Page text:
Canarian Government supports project to survey and protect endangered osprey population now down to just seven breeding pairs

Photo: Tenerife Cabildo. © Beneharo Rodríguez.

There have been various attempts in the past to protect ospreys in these islands, a species under considerable global pressure but here in the Canaries, where the bird is called a guincho, the population has suffered a particularly pronounced decline over recent years. Now, only seven pairs of guinchos still survive on cliffs in just three sites around the archipelago: in the uninhabited little island of Alegranza north of Lanzarote, in La Gomera, and in the Los Gigantes cliffs here in Tenerife, their last bastion in this island.

Ornithologists say that tourist leisure boats, the increased numbers of hikers on trails where they’re actually prohibited, as well as an extensive network of power lines and unchecked construction of wind farms have all contributed to their slow but gradual disappearance. Now, they are facing extinction and a group of birders has been officially authorized to carry out a project in the effort to save this endangered species that is so much a part of these islands’ biodiversity and natural heritage.

The project, co-financed by the Canarian Government, will be run by three ornithologists affiliated to the Canarian Ornithology and Natural History Group. Felipe Siverio, Beneharo Rodríguez (author of photo above) and Manuel Siverio have thus far carried out an updated census of the species, with marking and identification, a major conservation advance since without such surveys it’s impossible to establish the factors involved in their endangerment. Over the next three years their work will incorporate the ringing and equipping of both chicks and adults with remote monitoring devices to try to establish the guinchos’ reproductive and demographic parameters.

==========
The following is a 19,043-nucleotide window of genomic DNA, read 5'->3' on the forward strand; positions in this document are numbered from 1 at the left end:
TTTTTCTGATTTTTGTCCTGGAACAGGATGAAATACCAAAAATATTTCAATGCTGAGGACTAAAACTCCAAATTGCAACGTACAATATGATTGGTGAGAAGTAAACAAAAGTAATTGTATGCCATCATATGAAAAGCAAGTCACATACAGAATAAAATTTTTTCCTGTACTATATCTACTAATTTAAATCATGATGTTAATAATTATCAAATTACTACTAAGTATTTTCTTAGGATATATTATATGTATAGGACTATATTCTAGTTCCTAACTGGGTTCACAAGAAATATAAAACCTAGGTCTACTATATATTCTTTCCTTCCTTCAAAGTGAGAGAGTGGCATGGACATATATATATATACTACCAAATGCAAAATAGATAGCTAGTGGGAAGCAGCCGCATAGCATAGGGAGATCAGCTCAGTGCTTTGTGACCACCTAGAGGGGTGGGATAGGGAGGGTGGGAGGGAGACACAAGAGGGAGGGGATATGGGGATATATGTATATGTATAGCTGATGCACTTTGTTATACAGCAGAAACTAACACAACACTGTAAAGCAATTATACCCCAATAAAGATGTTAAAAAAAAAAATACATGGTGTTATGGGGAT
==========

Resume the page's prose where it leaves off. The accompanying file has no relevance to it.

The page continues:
The idea is that by the end of the project we will all be far better informed about the areas where ospreys tend to feed, their movements and use of habitat, as well as more clearly able to understand further ecological aspects of the birds’ life and behaviour about which ornithologists are still very much in the dark. All this will naturally help to implement further conservation measures, identify potential threat factors, and guide the management of efforts to mitigate their environmental challenges.

Some parts of Spain, like Valencia, are actively and successfully trying to recuperate the population of these wonderful birds which have almost disappeared throughout the country. Now a concerted effort is being made here. It will be such a stupidly unnecessary loss for the natural world if it doesn’t succeed here, and there’s more information HERE about the project, the birds, and the risks they face … and how we can make some choices to help, like keeping away from their habitat, choosing any boat trips we go on according to how careful they are to keep away from the Los Gigantes cliffs, and those that minimise noise because that disturbs these birds, makes females abandon nests leaving the eggs to fry uncovered in the sun before the chicks can even hatch. Let’s at least be aware of our own footprint …

  

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